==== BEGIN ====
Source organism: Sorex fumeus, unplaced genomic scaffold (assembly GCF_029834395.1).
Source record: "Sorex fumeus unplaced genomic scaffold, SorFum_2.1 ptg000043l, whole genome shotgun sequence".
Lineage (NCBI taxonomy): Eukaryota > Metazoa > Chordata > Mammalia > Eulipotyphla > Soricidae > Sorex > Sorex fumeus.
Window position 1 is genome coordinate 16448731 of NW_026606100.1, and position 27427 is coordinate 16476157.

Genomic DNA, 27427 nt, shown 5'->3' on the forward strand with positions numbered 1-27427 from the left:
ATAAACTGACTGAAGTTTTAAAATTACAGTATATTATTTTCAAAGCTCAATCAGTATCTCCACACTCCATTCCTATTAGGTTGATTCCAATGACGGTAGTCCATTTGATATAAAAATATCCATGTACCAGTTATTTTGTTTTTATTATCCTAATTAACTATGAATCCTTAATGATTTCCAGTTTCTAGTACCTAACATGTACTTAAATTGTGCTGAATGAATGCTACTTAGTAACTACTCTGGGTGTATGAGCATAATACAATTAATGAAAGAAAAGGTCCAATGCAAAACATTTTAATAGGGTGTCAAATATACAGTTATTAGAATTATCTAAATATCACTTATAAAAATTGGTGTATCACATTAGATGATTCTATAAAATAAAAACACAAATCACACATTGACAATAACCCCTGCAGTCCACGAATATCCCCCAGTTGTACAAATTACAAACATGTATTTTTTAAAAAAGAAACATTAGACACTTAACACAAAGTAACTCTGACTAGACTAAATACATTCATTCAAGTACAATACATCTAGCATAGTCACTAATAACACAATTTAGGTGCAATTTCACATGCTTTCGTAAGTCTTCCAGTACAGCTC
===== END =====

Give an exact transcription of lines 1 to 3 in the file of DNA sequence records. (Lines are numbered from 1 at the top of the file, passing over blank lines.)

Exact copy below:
Source organism: Sorex fumeus, unplaced genomic scaffold (assembly GCF_029834395.1).
Source record: "Sorex fumeus unplaced genomic scaffold, SorFum_2.1 ptg000043l, whole genome shotgun sequence".
Lineage (NCBI taxonomy): Eukaryota > Metazoa > Chordata > Mammalia > Eulipotyphla > Soricidae > Sorex > Sorex fumeus.